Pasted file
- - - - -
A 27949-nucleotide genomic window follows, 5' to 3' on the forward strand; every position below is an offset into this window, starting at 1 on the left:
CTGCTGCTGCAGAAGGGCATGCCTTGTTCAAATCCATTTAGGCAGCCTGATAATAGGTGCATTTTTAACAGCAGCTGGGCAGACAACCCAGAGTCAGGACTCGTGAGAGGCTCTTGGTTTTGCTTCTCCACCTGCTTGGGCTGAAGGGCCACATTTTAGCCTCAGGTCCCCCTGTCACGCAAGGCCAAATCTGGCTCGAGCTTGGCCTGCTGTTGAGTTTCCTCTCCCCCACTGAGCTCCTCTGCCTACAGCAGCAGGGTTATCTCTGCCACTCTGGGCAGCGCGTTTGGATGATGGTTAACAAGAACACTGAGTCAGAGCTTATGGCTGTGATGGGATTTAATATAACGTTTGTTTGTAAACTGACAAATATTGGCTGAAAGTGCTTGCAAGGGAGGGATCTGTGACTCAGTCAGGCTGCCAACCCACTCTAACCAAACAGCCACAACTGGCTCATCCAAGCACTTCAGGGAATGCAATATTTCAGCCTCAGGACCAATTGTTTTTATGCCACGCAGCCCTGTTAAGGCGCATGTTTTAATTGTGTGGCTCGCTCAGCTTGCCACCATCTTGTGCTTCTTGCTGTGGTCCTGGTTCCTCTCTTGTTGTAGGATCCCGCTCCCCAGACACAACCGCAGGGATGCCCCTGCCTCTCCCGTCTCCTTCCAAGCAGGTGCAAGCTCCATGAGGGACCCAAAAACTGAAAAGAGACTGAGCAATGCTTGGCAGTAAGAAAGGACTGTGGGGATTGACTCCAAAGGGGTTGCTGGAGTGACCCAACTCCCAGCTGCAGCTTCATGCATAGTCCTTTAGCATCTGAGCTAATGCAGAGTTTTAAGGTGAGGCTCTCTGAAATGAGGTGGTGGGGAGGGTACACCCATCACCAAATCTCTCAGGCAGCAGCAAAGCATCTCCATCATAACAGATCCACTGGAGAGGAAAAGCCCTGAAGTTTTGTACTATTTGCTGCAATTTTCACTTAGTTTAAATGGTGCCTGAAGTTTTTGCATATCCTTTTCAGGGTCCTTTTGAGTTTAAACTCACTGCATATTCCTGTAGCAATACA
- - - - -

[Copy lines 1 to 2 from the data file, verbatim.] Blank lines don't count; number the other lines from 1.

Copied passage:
A 27949-nucleotide genomic window follows, 5' to 3' on the forward strand; every position below is an offset into this window, starting at 1 on the left:
CTGCTGCTGCAGAAGGGCATGCCTTGTTCAAATCCATTTAGGCAGCCTGATAATAGGTGCATTTTTAACAGCAGCTGGGCAGACAACCCAGAGTCAGGACTCGTGAGAGGCTCTTGGTTTTGCTTCTCCACCTGCTTGGGCTGAAGGGCCACATTTTAGCCTCAGGTCCCCCTGTCACGCAAGGCCAAATCTGGCTCGAGCTTGGCCTGCTGTTGAGTTTCCTCTCCCCCACTGAGCTCCTCTGCCTACAGCAGCAGGGTTATCTCTGCCACTCTGGGCAGCGCGTTTGGATGATGGTTAACAAGAACACTGAGTCAGAGCTTATGGCTGTGATGGGATTTAATATAACGTTTGTTTGTAAACTGACAAATATTGGCTGAAAGTGCTTGCAAGGGAGGGATCTGTGACTCAGTCAGGCTGCCAACCCACTCTAACCAAACAGCCACAACTGGCTCATCCAAGCACTTCAGGGAATGCAATATTTCAGCCTCAGGACCAATTGTTTTTATGCCACGCAGCCCTGTTAAGGCGCATGTTTTAATTGTGTGGCTCGCTCAGCTTGCCACCATCTTGTGCTTCTTGCTGTGGTCCTGGTTCCTCTCTTGTTGTAGGATCCCGCTCCCCAGACACAACCGCAGGGATGCCCCTGCCTCTCCCGTCTCCTTCCAAGCAGGTGCAAGCTCCATGAGGGACCCAAAAACTGAAAAGAGACTGAGCAATGCTTGGCAGTAAGAAAGGACTGTGGGGATTGACTCCAAAGGGGTTGCTGGAGTGACCCAACTCCCAGCTGCAGCTTCATGCATAGTCCTTTAGCATCTGAGCTAATGCAGAGTTTTAAGGTGAGGCTCTCTGAAATGAGGTGGTGGGGAGGGTACACCCATCACCAAATCTCTCAGGCAGCAGCAAAGCATCTCCATCATAACAGATCCACTGGAGAGGAAAAGCCCTGAAGTTTTGTACTATTTGCTGCAATTTTCACTTAGTTTAAATGGTGCCTGAAGTTTTTGCATATCCTTTTCAGGGTCCTTTTGAGTTTAAACTCACTGCATATTCCTGTAGCAATACA